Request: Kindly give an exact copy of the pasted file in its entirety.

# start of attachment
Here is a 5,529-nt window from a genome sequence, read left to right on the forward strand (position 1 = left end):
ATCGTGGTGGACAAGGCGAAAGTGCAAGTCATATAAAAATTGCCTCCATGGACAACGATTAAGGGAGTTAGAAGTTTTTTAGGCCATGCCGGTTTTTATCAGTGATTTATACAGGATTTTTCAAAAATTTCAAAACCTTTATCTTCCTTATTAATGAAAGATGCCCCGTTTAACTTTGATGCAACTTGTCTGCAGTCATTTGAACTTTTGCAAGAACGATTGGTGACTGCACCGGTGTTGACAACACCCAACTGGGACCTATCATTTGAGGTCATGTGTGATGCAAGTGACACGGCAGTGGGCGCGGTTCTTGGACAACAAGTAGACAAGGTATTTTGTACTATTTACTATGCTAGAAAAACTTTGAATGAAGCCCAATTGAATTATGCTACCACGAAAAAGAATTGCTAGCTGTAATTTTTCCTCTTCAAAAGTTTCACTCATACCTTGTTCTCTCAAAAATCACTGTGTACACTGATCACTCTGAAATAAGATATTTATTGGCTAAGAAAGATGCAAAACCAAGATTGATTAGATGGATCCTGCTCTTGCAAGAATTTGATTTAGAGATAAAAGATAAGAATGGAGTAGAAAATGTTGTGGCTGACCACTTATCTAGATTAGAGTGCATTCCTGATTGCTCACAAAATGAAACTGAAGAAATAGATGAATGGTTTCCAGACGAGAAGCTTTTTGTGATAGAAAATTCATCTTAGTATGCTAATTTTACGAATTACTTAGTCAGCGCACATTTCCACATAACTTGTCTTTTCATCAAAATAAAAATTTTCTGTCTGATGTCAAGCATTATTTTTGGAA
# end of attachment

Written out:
Here is a 5,529-nt window from a genome sequence, read left to right on the forward strand (position 1 = left end):
ATCGTGGTGGACAAGGCGAAAGTGCAAGTCATATAAAAATTGCCTCCATGGACAACGATTAAGGGAGTTAGAAGTTTTTTAGGCCATGCCGGTTTTTATCAGTGATTTATACAGGATTTTTCAAAAATTTCAAAACCTTTATCTTCCTTATTAATGAAAGATGCCCCGTTTAACTTTGATGCAACTTGTCTGCAGTCATTTGAACTTTTGCAAGAACGATTGGTGACTGCACCGGTGTTGACAACACCCAACTGGGACCTATCATTTGAGGTCATGTGTGATGCAAGTGACACGGCAGTGGGCGCGGTTCTTGGACAACAAGTAGACAAGGTATTTTGTACTATTTACTATGCTAGAAAAACTTTGAATGAAGCCCAATTGAATTATGCTACCACGAAAAAGAATTGCTAGCTGTAATTTTTCCTCTTCAAAAGTTTCACTCATACCTTGTTCTCTCAAAAATCACTGTGTACACTGATCACTCTGAAATAAGATATTTATTGGCTAAGAAAGATGCAAAACCAAGATTGATTAGATGGATCCTGCTCTTGCAAGAATTTGATTTAGAGATAAAAGATAAGAATGGAGTAGAAAATGTTGTGGCTGACCACTTATCTAGATTAGAGTGCATTCCTGATTGCTCACAAAATGAAACTGAAGAAATAGATGAATGGTTTCCAGACGAGAAGCTTTTTGTGATAGAAAATTCATCTTAGTATGCTAATTTTACGAATTACTTAGTCAGCGCACATTTCCACATAACTTGTCTTTTCATCAAAATAAAAATTTTCTGTCTGATGTCAAGCATTATTTTTGGAA